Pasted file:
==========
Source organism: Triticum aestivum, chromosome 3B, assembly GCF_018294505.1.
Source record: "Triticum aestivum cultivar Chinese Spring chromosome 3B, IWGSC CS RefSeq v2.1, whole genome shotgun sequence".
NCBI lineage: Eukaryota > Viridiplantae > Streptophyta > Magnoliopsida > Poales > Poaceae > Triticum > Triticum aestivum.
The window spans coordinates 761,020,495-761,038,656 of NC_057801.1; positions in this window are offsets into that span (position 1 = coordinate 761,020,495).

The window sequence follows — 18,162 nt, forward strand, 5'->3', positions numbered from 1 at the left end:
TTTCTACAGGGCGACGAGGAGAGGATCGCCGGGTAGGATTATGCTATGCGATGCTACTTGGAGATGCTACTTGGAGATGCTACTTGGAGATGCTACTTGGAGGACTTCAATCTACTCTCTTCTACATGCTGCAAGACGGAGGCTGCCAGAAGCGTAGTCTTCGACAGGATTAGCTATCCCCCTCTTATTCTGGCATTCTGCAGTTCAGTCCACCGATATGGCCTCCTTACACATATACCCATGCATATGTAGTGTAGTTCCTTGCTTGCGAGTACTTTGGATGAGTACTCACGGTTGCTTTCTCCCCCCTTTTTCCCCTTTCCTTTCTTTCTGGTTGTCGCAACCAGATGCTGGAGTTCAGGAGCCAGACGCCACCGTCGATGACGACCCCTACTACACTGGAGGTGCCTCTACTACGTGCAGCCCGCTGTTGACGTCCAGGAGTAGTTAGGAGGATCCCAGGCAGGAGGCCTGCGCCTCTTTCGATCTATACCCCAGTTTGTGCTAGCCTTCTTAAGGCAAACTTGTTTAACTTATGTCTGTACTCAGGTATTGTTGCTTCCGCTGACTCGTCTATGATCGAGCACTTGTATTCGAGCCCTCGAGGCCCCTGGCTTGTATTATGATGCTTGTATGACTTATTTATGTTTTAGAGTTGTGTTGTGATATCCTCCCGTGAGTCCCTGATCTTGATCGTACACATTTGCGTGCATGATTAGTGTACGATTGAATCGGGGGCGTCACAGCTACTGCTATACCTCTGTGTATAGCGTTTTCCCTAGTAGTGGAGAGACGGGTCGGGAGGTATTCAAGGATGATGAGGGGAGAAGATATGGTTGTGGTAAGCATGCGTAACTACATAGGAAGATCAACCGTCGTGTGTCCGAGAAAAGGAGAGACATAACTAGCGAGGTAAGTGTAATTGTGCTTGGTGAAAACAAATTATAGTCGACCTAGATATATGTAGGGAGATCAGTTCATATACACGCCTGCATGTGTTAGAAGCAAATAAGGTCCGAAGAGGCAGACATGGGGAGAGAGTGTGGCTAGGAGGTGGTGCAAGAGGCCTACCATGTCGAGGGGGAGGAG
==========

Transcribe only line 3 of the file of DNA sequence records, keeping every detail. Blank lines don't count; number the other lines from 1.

NCBI lineage: Eukaryota > Viridiplantae > Streptophyta > Magnoliopsida > Poales > Poaceae > Triticum > Triticum aestivum.